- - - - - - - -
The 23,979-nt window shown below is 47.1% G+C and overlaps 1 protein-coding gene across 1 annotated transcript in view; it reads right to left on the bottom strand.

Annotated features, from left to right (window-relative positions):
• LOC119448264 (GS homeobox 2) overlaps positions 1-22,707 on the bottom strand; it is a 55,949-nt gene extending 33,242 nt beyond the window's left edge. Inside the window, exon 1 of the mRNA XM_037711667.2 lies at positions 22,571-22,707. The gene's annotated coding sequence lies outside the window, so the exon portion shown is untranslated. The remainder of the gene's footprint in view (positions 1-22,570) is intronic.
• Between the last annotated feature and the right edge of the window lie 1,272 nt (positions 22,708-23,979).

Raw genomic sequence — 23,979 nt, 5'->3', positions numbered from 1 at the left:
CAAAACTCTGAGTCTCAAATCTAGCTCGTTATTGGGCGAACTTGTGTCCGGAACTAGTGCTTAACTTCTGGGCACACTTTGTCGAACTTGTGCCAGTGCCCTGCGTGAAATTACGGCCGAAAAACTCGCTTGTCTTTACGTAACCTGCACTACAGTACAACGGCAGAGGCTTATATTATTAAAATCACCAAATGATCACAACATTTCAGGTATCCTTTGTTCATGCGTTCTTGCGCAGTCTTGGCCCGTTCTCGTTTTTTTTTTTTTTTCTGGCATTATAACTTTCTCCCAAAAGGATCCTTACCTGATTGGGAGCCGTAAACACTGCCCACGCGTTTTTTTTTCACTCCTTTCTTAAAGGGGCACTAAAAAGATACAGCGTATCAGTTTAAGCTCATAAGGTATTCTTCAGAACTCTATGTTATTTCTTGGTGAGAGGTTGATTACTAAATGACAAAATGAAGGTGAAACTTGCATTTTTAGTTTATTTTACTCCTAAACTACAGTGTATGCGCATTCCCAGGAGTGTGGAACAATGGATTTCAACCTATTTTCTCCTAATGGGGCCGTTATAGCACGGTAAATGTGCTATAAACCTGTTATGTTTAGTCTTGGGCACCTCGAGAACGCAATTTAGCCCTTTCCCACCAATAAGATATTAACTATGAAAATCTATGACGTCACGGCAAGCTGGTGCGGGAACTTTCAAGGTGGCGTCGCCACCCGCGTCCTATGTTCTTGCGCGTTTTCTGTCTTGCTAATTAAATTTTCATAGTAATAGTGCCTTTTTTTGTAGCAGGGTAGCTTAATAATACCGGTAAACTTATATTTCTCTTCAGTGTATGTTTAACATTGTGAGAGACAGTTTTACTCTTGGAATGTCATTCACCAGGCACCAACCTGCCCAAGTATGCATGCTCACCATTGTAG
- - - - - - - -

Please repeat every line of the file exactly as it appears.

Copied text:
The 23,979-nt window shown below is 47.1% G+C and overlaps 1 protein-coding gene across 1 annotated transcript in view; it reads right to left on the bottom strand.

Annotated features, from left to right (window-relative positions):
• LOC119448264 (GS homeobox 2) overlaps positions 1-22,707 on the bottom strand; it is a 55,949-nt gene extending 33,242 nt beyond the window's left edge. Inside the window, exon 1 of the mRNA XM_037711667.2 lies at positions 22,571-22,707. The gene's annotated coding sequence lies outside the window, so the exon portion shown is untranslated. The remainder of the gene's footprint in view (positions 1-22,570) is intronic.
• Between the last annotated feature and the right edge of the window lie 1,272 nt (positions 22,708-23,979).

Raw genomic sequence — 23,979 nt, 5'->3', positions numbered from 1 at the left:
CAAAACTCTGAGTCTCAAATCTAGCTCGTTATTGGGCGAACTTGTGTCCGGAACTAGTGCTTAACTTCTGGGCACACTTTGTCGAACTTGTGCCAGTGCCCTGCGTGAAATTACGGCCGAAAAACTCGCTTGTCTTTACGTAACCTGCACTACAGTACAACGGCAGAGGCTTATATTATTAAAATCACCAAATGATCACAACATTTCAGGTATCCTTTGTTCATGCGTTCTTGCGCAGTCTTGGCCCGTTCTCGTTTTTTTTTTTTTTTCTGGCATTATAACTTTCTCCCAAAAGGATCCTTACCTGATTGGGAGCCGTAAACACTGCCCACGCGTTTTTTTTTCACTCCTTTCTTAAAGGGGCACTAAAAAGATACAGCGTATCAGTTTAAGCTCATAAGGTATTCTTCAGAACTCTATGTTATTTCTTGGTGAGAGGTTGATTACTAAATGACAAAATGAAGGTGAAACTTGCATTTTTAGTTTATTTTACTCCTAAACTACAGTGTATGCGCATTCCCAGGAGTGTGGAACAATGGATTTCAACCTATTTTCTCCTAATGGGGCCGTTATAGCACGGTAAATGTGCTATAAACCTGTTATGTTTAGTCTTGGGCACCTCGAGAACGCAATTTAGCCCTTTCCCACCAATAAGATATTAACTATGAAAATCTATGACGTCACGGCAAGCTGGTGCGGGAACTTTCAAGGTGGCGTCGCCACCCGCGTCCTATGTTCTTGCGCGTTTTCTGTCTTGCTAATTAAATTTTCATAGTAATAGTGCCTTTTTTTGTAGCAGGGTAGCTTAATAATACCGGTAAACTTATATTTCTCTTCAGTGTATGTTTAACATTGTGAGAGACAGTTTTACTCTTGGAATGTCATTCACCAGGCACCAACCTGCCCAAGTATGCATGCTCACCATTGTAG